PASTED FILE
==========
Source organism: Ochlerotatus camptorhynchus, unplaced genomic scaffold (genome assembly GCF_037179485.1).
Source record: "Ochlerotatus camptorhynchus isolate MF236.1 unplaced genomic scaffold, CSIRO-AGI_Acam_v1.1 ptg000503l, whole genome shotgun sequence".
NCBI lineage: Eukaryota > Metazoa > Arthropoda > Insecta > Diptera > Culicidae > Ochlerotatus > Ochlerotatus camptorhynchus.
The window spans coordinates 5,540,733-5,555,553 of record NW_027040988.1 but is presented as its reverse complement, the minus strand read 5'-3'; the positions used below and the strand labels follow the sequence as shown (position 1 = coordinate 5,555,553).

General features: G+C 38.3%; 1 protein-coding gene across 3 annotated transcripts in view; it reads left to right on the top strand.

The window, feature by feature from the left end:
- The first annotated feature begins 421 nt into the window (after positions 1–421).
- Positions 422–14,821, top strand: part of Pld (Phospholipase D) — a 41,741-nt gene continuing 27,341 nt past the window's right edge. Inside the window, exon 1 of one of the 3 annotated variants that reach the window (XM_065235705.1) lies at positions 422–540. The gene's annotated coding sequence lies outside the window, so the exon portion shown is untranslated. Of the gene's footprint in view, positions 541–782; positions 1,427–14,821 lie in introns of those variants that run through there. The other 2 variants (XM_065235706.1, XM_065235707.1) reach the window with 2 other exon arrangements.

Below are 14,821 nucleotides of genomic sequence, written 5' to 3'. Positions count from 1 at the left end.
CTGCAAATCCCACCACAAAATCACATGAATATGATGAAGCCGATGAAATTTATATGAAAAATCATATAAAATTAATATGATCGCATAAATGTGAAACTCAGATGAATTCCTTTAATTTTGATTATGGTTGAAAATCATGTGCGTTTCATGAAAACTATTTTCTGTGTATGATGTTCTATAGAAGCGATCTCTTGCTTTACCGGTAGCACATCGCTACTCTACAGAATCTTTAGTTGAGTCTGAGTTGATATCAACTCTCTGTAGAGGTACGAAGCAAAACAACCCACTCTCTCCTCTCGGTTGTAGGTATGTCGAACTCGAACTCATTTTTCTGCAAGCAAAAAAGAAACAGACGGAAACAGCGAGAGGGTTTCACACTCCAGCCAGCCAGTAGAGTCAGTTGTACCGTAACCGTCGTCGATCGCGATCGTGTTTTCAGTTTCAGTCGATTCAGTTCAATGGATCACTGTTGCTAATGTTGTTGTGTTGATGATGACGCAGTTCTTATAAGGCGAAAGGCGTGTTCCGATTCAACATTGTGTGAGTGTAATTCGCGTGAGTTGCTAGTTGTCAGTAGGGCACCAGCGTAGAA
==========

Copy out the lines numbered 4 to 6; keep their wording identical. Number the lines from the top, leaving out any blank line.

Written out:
The window spans coordinates 5,540,733-5,555,553 of record NW_027040988.1 but is presented as its reverse complement, the minus strand read 5'-3'; the positions used below and the strand labels follow the sequence as shown (position 1 = coordinate 5,555,553).

General features: G+C 38.3%; 1 protein-coding gene across 3 annotated transcripts in view; it reads left to right on the top strand.

The window, feature by feature from the left end: